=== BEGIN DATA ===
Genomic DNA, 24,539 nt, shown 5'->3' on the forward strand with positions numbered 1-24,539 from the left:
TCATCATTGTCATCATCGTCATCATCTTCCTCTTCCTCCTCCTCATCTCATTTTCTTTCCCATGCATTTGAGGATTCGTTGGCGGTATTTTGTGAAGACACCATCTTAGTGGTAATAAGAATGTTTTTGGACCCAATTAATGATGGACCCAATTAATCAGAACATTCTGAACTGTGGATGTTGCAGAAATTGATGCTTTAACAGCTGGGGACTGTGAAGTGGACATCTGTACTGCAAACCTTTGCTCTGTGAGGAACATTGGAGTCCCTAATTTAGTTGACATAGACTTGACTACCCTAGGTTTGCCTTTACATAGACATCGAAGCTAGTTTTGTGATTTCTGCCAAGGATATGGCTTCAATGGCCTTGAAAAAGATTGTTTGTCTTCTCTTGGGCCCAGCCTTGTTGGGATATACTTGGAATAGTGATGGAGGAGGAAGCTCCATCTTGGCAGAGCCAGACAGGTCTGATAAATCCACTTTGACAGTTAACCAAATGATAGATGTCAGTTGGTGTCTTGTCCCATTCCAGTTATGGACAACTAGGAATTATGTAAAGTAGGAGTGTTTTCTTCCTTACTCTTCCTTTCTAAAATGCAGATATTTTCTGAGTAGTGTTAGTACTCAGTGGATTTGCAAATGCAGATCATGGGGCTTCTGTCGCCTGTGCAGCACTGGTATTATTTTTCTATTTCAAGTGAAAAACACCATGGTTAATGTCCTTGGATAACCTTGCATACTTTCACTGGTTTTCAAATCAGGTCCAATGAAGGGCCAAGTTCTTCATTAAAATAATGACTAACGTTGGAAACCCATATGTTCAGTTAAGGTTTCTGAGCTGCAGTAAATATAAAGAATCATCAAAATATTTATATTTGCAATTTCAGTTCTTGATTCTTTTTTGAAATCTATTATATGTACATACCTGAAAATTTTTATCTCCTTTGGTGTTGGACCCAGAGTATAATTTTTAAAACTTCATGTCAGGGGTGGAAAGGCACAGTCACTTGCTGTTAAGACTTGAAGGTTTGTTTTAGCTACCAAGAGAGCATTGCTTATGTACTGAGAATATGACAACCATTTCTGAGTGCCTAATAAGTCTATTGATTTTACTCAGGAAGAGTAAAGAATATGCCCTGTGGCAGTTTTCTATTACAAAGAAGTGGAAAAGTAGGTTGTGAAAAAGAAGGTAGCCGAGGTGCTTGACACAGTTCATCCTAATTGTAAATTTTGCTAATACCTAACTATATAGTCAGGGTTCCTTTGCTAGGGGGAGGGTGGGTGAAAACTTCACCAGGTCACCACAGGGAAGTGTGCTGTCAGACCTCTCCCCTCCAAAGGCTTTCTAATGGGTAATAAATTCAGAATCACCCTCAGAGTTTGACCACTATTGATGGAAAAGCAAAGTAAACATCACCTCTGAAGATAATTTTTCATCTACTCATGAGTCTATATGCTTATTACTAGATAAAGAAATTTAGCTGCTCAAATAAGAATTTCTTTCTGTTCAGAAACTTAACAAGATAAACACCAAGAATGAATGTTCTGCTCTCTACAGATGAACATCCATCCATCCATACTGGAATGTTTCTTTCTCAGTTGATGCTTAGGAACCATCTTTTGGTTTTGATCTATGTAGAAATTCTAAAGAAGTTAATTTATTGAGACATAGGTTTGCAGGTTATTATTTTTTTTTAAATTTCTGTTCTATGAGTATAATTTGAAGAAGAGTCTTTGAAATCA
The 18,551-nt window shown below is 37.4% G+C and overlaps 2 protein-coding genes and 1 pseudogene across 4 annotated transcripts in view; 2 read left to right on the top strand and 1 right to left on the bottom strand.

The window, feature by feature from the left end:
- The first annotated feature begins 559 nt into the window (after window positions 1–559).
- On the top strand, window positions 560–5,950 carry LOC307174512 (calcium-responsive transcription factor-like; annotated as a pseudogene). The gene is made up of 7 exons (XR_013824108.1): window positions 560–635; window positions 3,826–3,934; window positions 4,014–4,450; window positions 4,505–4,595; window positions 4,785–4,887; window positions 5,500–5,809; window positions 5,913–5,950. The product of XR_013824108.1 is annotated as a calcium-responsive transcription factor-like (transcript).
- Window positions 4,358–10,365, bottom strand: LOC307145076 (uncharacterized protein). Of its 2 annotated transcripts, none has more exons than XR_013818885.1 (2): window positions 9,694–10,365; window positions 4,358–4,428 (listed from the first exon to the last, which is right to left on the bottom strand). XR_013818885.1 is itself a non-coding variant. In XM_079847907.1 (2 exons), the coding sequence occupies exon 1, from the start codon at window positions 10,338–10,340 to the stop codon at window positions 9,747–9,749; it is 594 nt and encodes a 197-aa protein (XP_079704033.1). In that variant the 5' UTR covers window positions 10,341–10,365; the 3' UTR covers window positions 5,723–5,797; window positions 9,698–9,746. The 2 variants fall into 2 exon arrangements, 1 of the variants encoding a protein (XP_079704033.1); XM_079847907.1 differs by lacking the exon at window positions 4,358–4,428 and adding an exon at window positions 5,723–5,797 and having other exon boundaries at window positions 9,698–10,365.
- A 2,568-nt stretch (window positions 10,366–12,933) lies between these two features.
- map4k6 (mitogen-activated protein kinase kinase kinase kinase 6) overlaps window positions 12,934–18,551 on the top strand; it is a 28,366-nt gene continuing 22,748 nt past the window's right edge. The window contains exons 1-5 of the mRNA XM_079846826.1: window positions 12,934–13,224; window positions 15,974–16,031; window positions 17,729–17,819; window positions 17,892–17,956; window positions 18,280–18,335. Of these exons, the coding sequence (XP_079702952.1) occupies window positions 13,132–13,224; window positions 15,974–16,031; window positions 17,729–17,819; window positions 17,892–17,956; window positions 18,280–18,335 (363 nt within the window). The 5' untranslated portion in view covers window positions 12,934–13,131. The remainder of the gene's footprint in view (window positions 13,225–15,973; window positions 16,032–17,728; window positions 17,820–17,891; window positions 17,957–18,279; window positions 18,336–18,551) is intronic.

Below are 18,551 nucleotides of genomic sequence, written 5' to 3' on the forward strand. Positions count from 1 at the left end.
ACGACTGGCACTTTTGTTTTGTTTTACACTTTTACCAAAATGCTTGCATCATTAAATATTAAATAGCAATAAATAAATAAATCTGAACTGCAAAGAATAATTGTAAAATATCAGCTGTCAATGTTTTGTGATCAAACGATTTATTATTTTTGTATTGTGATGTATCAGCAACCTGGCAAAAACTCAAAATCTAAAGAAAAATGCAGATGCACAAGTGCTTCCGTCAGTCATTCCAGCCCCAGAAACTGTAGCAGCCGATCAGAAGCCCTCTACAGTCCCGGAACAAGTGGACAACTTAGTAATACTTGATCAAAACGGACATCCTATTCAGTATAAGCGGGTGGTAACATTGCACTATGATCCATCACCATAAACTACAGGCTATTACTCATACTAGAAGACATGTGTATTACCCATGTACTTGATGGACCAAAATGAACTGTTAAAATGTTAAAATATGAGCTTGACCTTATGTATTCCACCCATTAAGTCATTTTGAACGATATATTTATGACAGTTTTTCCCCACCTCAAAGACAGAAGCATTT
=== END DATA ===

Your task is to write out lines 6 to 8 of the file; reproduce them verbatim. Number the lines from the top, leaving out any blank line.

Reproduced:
- On the top strand, window positions 560–5,950 carry LOC307174512 (calcium-responsive transcription factor-like; annotated as a pseudogene). The gene is made up of 7 exons (XR_013824108.1): window positions 560–635; window positions 3,826–3,934; window positions 4,014–4,450; window positions 4,505–4,595; window positions 4,785–4,887; window positions 5,500–5,809; window positions 5,913–5,950. The product of XR_013824108.1 is annotated as a calcium-responsive transcription factor-like (transcript).
- Window positions 4,358–10,365, bottom strand: LOC307145076 (uncharacterized protein). Of its 2 annotated transcripts, none has more exons than XR_013818885.1 (2): window positions 9,694–10,365; window positions 4,358–4,428 (listed from the first exon to the last, which is right to left on the bottom strand). XR_013818885.1 is itself a non-coding variant. In XM_079847907.1 (2 exons), the coding sequence occupies exon 1, from the start codon at window positions 10,338–10,340 to the stop codon at window positions 9,747–9,749; it is 594 nt and encodes a 197-aa protein (XP_079704033.1). In that variant the 5' UTR covers window positions 10,341–10,365; the 3' UTR covers window positions 5,723–5,797; window positions 9,698–9,746. The 2 variants fall into 2 exon arrangements, 1 of the variants encoding a protein (XP_079704033.1); XM_079847907.1 differs by lacking the exon at window positions 4,358–4,428 and adding an exon at window positions 5,723–5,797 and having other exon boundaries at window positions 9,698–10,365.
- A 2,568-nt stretch (window positions 10,366–12,933) lies between these two features.